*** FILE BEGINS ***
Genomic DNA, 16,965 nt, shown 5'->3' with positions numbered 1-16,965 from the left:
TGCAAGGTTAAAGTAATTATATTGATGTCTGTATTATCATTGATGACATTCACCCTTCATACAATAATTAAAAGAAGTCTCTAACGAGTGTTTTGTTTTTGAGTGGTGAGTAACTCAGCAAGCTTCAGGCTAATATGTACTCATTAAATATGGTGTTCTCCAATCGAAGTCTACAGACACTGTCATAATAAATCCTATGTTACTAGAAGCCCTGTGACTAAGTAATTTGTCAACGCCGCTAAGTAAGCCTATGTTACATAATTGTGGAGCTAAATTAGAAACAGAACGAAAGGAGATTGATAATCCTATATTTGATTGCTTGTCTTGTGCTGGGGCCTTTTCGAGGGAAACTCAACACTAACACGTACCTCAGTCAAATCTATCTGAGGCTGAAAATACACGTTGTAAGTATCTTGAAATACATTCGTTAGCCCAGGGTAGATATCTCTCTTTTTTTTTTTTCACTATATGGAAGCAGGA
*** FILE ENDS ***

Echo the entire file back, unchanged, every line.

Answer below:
Genomic DNA, 16,965 nt, shown 5'->3' with positions numbered 1-16,965 from the left:
TGCAAGGTTAAAGTAATTATATTGATGTCTGTATTATCATTGATGACATTCACCCTTCATACAATAATTAAAAGAAGTCTCTAACGAGTGTTTTGTTTTTGAGTGGTGAGTAACTCAGCAAGCTTCAGGCTAATATGTACTCATTAAATATGGTGTTCTCCAATCGAAGTCTACAGACACTGTCATAATAAATCCTATGTTACTAGAAGCCCTGTGACTAAGTAATTTGTCAACGCCGCTAAGTAAGCCTATGTTACATAATTGTGGAGCTAAATTAGAAACAGAACGAAAGGAGATTGATAATCCTATATTTGATTGCTTGTCTTGTGCTGGGGCCTTTTCGAGGGAAACTCAACACTAACACGTACCTCAGTCAAATCTATCTGAGGCTGAAAATACACGTTGTAAGTATCTTGAAATACATTCGTTAGCCCAGGGTAGATATCTCTCTTTTTTTTTTTTCACTATATGGAAGCAGGA